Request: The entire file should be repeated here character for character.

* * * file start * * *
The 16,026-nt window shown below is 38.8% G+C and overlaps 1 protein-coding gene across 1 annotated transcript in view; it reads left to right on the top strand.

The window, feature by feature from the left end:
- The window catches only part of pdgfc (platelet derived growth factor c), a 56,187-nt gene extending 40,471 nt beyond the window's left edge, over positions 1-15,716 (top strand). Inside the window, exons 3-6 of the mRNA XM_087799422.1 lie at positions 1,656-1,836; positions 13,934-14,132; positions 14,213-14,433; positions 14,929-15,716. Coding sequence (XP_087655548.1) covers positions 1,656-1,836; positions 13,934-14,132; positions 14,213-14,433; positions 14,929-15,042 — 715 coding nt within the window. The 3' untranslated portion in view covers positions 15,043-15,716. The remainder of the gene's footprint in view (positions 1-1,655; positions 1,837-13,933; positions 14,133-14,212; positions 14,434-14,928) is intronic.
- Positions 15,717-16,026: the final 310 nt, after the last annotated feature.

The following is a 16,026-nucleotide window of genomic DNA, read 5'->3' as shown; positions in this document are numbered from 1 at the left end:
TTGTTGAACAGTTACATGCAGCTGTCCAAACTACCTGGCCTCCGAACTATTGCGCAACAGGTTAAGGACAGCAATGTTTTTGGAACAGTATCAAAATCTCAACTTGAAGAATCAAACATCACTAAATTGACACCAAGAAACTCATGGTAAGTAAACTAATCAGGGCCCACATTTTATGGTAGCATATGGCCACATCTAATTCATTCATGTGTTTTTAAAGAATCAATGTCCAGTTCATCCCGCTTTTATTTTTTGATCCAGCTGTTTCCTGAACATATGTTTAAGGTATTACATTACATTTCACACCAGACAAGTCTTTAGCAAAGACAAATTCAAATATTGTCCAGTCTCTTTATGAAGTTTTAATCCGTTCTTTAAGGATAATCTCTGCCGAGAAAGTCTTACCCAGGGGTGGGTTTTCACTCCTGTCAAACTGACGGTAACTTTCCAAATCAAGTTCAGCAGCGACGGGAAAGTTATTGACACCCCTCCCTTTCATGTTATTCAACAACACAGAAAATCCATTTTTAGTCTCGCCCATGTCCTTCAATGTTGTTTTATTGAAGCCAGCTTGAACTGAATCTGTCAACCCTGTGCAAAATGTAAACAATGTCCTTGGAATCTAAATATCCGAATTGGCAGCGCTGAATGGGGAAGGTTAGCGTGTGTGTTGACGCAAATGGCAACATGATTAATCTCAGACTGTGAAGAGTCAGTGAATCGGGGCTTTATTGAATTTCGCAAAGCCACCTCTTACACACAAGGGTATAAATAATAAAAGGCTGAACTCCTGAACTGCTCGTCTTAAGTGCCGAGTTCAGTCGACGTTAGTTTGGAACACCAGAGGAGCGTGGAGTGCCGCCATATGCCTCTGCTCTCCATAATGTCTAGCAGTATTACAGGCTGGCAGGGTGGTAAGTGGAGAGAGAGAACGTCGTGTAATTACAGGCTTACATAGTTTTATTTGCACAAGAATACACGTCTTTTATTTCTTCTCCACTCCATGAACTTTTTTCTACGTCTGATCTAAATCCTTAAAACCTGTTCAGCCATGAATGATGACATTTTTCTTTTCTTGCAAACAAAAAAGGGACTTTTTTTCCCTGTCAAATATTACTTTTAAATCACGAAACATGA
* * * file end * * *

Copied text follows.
The 16,026-nt window shown below is 38.8% G+C and overlaps 1 protein-coding gene across 1 annotated transcript in view; it reads left to right on the top strand.

The window, feature by feature from the left end:
- The window catches only part of pdgfc (platelet derived growth factor c), a 56,187-nt gene extending 40,471 nt beyond the window's left edge, over positions 1-15,716 (top strand). Inside the window, exons 3-6 of the mRNA XM_087799422.1 lie at positions 1,656-1,836; positions 13,934-14,132; positions 14,213-14,433; positions 14,929-15,716. Coding sequence (XP_087655548.1) covers positions 1,656-1,836; positions 13,934-14,132; positions 14,213-14,433; positions 14,929-15,042 — 715 coding nt within the window. The 3' untranslated portion in view covers positions 15,043-15,716. The remainder of the gene's footprint in view (positions 1-1,655; positions 1,837-13,933; positions 14,133-14,212; positions 14,434-14,928) is intronic.
- Positions 15,717-16,026: the final 310 nt, after the last annotated feature.

The following is a 16,026-nucleotide window of genomic DNA, read 5'->3' as shown; positions in this document are numbered from 1 at the left end:
TTGTTGAACAGTTACATGCAGCTGTCCAAACTACCTGGCCTCCGAACTATTGCGCAACAGGTTAAGGACAGCAATGTTTTTGGAACAGTATCAAAATCTCAACTTGAAGAATCAAACATCACTAAATTGACACCAAGAAACTCATGGTAAGTAAACTAATCAGGGCCCACATTTTATGGTAGCATATGGCCACATCTAATTCATTCATGTGTTTTTAAAGAATCAATGTCCAGTTCATCCCGCTTTTATTTTTTGATCCAGCTGTTTCCTGAACATATGTTTAAGGTATTACATTACATTTCACACCAGACAAGTCTTTAGCAAAGACAAATTCAAATATTGTCCAGTCTCTTTATGAAGTTTTAATCCGTTCTTTAAGGATAATCTCTGCCGAGAAAGTCTTACCCAGGGGTGGGTTTTCACTCCTGTCAAACTGACGGTAACTTTCCAAATCAAGTTCAGCAGCGACGGGAAAGTTATTGACACCCCTCCCTTTCATGTTATTCAACAACACAGAAAATCCATTTTTAGTCTCGCCCATGTCCTTCAATGTTGTTTTATTGAAGCCAGCTTGAACTGAATCTGTCAACCCTGTGCAAAATGTAAACAATGTCCTTGGAATCTAAATATCCGAATTGGCAGCGCTGAATGGGGAAGGTTAGCGTGTGTGTTGACGCAAATGGCAACATGATTAATCTCAGACTGTGAAGAGTCAGTGAATCGGGGCTTTATTGAATTTCGCAAAGCCACCTCTTACACACAAGGGTATAAATAATAAAAGGCTGAACTCCTGAACTGCTCGTCTTAAGTGCCGAGTTCAGTCGACGTTAGTTTGGAACACCAGAGGAGCGTGGAGTGCCGCCATATGCCTCTGCTCTCCATAATGTCTAGCAGTATTACAGGCTGGCAGGGTGGTAAGTGGAGAGAGAGAACGTCGTGTAATTACAGGCTTACATAGTTTTATTTGCACAAGAATACACGTCTTTTATTTCTTCTCCACTCCATGAACTTTTTTCTACGTCTGATCTAAATCCTTAAAACCTGTTCAGCCATGAATGATGACATTTTTCTTTTCTTGCAAACAAAAAAGGGACTTTTTTTCCCTGTCAAATATTACTTTTAAATCACGAAACATGA